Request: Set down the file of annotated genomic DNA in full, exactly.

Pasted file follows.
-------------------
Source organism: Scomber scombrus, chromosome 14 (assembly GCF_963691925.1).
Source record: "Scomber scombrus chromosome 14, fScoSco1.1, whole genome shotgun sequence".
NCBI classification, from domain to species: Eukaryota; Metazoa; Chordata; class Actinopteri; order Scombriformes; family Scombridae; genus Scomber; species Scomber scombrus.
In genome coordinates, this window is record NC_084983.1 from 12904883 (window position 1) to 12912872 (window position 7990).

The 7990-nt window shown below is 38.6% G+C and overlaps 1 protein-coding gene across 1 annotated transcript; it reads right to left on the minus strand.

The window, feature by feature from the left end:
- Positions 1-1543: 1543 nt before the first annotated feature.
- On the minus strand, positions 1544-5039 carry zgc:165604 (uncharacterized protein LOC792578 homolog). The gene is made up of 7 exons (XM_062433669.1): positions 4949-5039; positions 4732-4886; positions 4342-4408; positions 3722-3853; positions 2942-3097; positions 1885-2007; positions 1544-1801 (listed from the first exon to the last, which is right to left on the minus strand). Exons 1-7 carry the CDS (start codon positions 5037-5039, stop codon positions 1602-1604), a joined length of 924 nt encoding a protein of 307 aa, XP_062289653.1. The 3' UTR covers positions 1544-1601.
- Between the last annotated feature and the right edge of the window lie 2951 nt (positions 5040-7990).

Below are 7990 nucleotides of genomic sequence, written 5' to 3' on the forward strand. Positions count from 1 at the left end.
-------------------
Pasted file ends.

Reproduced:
Source organism: Scomber scombrus, chromosome 14 (assembly GCF_963691925.1).
Source record: "Scomber scombrus chromosome 14, fScoSco1.1, whole genome shotgun sequence".
NCBI classification, from domain to species: Eukaryota; Metazoa; Chordata; class Actinopteri; order Scombriformes; family Scombridae; genus Scomber; species Scomber scombrus.
In genome coordinates, this window is record NC_084983.1 from 12904883 (window position 1) to 12912872 (window position 7990).

The 7990-nt window shown below is 38.6% G+C and overlaps 1 protein-coding gene across 1 annotated transcript; it reads right to left on the minus strand.

The window, feature by feature from the left end:
- Positions 1-1543: 1543 nt before the first annotated feature.
- On the minus strand, positions 1544-5039 carry zgc:165604 (uncharacterized protein LOC792578 homolog). The gene is made up of 7 exons (XM_062433669.1): positions 4949-5039; positions 4732-4886; positions 4342-4408; positions 3722-3853; positions 2942-3097; positions 1885-2007; positions 1544-1801 (listed from the first exon to the last, which is right to left on the minus strand). Exons 1-7 carry the CDS (start codon positions 5037-5039, stop codon positions 1602-1604), a joined length of 924 nt encoding a protein of 307 aa, XP_062289653.1. The 3' UTR covers positions 1544-1601.
- Between the last annotated feature and the right edge of the window lie 2951 nt (positions 5040-7990).

Below are 7990 nucleotides of genomic sequence, written 5' to 3' on the forward strand. Positions count from 1 at the left end.